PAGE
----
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Private university in Pittsburgh, Pennsylvania, U.S. It was formed in 1967 through the merger of the Carnegie Institute of Technology (created in 1900 through a gift from Andrew Carnegie) and the Mellon Institute of Industrial Research (founded in 1913 through a gift from Andrew W. Mellon). It comprises schools of technology, science, computer science, humanities and social sciences, fine arts, public policy, and industrial administration. It has built a reputation as an arts centre, operating three galleries, two concert halls, and two theatres.
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U.S.-based, highly select, private university and research institute in Pasadena. Established in 1891, it offers graduate and undergraduate instruction and research in pure and applied science and engineering. It is considered one of the world's premier scientific research centres. In 1958 its Jet Propulsion Laboratory, in conjunction with NASA, launched Explorer I, the first U.S. satellite. Caltech operates astronomical observatories at such locations as Palomar Mountain, Owens Valley, and Big Bear Lake, Calif., and Mauna Kea, Hawaii. Other facilities include a seismology laboratory, a marine biology laboratory, and a centre for the study of radio astronomy.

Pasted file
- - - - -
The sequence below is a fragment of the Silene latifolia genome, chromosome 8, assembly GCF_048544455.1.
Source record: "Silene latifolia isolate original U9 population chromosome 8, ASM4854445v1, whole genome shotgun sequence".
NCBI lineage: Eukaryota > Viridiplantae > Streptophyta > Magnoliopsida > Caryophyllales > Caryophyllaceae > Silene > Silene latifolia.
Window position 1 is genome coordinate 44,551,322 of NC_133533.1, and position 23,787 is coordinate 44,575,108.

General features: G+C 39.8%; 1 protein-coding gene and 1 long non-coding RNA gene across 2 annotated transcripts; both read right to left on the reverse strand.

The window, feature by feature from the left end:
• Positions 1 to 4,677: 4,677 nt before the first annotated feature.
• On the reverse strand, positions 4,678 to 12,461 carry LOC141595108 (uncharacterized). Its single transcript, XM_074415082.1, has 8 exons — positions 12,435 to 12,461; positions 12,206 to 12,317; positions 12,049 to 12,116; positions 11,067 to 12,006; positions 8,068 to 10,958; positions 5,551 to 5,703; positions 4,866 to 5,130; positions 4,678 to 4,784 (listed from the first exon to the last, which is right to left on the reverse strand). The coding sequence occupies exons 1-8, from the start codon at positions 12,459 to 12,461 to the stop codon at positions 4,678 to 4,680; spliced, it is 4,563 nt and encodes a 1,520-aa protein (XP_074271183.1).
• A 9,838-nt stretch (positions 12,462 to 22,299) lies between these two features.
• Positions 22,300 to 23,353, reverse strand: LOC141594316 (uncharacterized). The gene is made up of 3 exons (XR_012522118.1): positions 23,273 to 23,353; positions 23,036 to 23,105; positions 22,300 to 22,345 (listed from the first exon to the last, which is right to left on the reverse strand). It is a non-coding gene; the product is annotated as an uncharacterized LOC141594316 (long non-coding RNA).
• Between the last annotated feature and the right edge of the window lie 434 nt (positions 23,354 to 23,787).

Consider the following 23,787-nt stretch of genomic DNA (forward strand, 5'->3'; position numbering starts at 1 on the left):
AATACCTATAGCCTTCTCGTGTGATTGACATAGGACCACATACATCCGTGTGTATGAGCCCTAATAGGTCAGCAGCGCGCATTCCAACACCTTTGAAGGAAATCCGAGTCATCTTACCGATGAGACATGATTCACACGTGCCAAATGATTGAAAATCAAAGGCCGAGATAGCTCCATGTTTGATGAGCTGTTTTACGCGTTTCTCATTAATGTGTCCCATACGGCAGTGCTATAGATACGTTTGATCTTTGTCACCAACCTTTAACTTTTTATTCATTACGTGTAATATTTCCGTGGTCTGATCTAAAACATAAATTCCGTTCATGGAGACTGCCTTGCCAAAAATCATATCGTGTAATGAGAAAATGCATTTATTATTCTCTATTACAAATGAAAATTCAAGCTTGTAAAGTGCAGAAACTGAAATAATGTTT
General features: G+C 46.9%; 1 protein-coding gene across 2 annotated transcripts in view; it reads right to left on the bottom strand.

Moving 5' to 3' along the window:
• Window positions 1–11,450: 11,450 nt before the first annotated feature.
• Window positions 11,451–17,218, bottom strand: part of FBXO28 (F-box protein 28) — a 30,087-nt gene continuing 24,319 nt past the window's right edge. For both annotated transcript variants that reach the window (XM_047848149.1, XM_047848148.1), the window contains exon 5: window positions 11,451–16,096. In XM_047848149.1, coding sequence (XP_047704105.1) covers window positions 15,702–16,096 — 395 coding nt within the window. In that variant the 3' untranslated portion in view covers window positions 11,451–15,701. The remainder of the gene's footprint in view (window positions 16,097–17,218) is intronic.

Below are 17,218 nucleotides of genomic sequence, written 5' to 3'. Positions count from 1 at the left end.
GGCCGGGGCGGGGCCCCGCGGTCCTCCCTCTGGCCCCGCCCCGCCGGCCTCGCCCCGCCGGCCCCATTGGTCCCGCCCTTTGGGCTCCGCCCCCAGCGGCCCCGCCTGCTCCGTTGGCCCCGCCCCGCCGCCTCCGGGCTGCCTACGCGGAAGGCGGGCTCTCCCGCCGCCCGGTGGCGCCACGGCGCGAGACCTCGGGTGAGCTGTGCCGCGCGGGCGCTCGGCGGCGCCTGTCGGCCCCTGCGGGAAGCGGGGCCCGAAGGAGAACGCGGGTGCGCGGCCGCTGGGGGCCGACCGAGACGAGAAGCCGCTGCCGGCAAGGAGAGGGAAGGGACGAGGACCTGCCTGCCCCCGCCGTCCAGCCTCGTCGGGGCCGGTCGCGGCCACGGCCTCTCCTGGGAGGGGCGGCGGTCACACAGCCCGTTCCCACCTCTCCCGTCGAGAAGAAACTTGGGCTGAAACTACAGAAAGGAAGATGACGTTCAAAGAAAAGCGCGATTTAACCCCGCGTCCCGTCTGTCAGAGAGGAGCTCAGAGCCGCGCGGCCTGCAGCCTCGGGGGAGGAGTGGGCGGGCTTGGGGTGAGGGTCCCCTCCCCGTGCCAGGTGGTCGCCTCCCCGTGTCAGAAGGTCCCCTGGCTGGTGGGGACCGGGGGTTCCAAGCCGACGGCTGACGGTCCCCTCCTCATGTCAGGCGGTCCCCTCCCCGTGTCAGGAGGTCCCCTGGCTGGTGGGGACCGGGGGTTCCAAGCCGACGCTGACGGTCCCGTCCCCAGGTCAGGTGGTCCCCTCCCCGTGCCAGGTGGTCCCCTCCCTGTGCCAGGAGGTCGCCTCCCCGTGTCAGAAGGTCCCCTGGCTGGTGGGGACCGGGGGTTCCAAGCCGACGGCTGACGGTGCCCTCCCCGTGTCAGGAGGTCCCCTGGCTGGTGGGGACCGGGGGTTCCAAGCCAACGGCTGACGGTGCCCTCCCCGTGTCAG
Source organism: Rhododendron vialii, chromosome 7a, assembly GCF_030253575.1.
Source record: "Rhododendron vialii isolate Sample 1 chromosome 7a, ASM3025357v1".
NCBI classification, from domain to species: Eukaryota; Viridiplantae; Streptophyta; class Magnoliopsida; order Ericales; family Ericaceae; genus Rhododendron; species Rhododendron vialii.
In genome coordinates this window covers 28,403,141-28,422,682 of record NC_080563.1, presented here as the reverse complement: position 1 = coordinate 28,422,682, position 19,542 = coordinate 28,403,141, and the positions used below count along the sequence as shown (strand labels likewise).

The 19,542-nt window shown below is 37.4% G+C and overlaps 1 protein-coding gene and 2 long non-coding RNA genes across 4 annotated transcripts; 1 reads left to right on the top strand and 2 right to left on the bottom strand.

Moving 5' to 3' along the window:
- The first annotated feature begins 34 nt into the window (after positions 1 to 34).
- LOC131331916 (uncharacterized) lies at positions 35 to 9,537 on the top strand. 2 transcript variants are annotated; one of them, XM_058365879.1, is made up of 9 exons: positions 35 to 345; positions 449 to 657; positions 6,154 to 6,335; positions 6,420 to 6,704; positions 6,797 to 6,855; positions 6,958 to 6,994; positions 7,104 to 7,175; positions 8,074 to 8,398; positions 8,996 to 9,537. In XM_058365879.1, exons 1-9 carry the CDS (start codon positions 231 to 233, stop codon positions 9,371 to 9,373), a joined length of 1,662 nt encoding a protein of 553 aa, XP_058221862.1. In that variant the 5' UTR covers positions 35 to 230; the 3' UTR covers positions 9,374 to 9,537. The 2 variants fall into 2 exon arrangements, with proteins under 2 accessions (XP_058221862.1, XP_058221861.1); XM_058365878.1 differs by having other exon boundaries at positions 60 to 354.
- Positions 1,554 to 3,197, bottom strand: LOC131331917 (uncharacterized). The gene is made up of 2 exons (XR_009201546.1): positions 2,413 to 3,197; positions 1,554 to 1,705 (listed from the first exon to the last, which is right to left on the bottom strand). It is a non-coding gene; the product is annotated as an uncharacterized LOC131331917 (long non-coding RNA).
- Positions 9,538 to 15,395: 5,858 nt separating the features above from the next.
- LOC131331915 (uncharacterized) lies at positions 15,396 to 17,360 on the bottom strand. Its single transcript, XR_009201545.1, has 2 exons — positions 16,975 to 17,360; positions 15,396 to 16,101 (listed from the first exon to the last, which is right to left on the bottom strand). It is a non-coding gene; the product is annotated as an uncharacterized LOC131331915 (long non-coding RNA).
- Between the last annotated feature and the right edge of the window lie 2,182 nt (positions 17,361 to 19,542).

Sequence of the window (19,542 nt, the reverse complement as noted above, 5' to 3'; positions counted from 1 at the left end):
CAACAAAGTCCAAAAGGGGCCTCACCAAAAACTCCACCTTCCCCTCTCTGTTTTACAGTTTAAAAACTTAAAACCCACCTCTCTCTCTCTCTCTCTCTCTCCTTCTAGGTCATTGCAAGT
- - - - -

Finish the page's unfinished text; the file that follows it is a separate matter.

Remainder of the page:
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Short-lived utopian experiment in communal living (1841–47) in West Roxbury, Mass. (near Boston), founded by George Ripley. The best known of the many utopian communities organized in the U.S. in the mid-19th century, Brook Farm was to combine the thinker and the worker, to guarantee the greatest mental freedom, and to prepare a society of liberal, cultivated persons whose lives would be more wholesome and simpler than they could be amid the pressure of competitive institutions. It is remembered for the distinguished literary figures and intellectual leaders associated with it, including Charles A. Dana, Nathaniel Hawthorne, Margaret Fuller, Horace Greeley, James Russell Lowell, John Greenleaf Whittier, and Ralph Waldo Emerson (though not all of them were actual members). It was also noted for the modern educational theory of its excellent school. Seealso Oneida Community.